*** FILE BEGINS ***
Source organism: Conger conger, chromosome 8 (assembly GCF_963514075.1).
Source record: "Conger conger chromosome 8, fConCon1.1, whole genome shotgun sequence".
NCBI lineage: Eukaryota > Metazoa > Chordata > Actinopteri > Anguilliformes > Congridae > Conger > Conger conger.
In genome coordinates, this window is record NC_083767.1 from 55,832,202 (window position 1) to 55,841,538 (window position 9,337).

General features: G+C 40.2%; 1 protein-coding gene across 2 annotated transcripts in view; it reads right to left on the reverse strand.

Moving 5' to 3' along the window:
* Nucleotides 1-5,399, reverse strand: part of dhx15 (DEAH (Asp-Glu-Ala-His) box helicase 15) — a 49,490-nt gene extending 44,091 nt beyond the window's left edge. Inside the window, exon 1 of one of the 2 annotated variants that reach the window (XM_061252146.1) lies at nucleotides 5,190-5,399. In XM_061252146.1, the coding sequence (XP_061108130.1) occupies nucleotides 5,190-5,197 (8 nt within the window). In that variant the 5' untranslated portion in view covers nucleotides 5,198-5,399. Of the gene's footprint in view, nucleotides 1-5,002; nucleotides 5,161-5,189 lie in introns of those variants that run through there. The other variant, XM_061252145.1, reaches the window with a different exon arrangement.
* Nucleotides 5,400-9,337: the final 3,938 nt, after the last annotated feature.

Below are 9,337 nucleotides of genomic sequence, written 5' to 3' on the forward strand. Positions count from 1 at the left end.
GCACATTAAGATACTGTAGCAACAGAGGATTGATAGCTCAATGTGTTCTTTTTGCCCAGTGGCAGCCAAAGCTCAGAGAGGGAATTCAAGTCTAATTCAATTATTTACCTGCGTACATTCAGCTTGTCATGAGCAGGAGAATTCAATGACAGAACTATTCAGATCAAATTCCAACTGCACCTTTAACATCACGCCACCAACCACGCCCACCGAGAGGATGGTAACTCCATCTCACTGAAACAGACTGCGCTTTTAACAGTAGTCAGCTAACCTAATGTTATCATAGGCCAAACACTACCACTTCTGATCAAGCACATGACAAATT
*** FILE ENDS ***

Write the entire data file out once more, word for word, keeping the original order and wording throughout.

Source organism: Conger conger, chromosome 8 (assembly GCF_963514075.1).
Source record: "Conger conger chromosome 8, fConCon1.1, whole genome shotgun sequence".
NCBI lineage: Eukaryota > Metazoa > Chordata > Actinopteri > Anguilliformes > Congridae > Conger > Conger conger.
In genome coordinates, this window is record NC_083767.1 from 55,832,202 (window position 1) to 55,841,538 (window position 9,337).

General features: G+C 40.2%; 1 protein-coding gene across 2 annotated transcripts in view; it reads right to left on the reverse strand.

Moving 5' to 3' along the window:
* Nucleotides 1-5,399, reverse strand: part of dhx15 (DEAH (Asp-Glu-Ala-His) box helicase 15) — a 49,490-nt gene extending 44,091 nt beyond the window's left edge. Inside the window, exon 1 of one of the 2 annotated variants that reach the window (XM_061252146.1) lies at nucleotides 5,190-5,399. In XM_061252146.1, the coding sequence (XP_061108130.1) occupies nucleotides 5,190-5,197 (8 nt within the window). In that variant the 5' untranslated portion in view covers nucleotides 5,198-5,399. Of the gene's footprint in view, nucleotides 1-5,002; nucleotides 5,161-5,189 lie in introns of those variants that run through there. The other variant, XM_061252145.1, reaches the window with a different exon arrangement.
* Nucleotides 5,400-9,337: the final 3,938 nt, after the last annotated feature.

Below are 9,337 nucleotides of genomic sequence, written 5' to 3' on the forward strand. Positions count from 1 at the left end.
GCACATTAAGATACTGTAGCAACAGAGGATTGATAGCTCAATGTGTTCTTTTTGCCCAGTGGCAGCCAAAGCTCAGAGAGGGAATTCAAGTCTAATTCAATTATTTACCTGCGTACATTCAGCTTGTCATGAGCAGGAGAATTCAATGACAGAACTATTCAGATCAAATTCCAACTGCACCTTTAACATCACGCCACCAACCACGCCCACCGAGAGGATGGTAACTCCATCTCACTGAAACAGACTGCGCTTTTAACAGTAGTCAGCTAACCTAATGTTATCATAGGCCAAACACTACCACTTCTGATCAAGCACATGACAAATT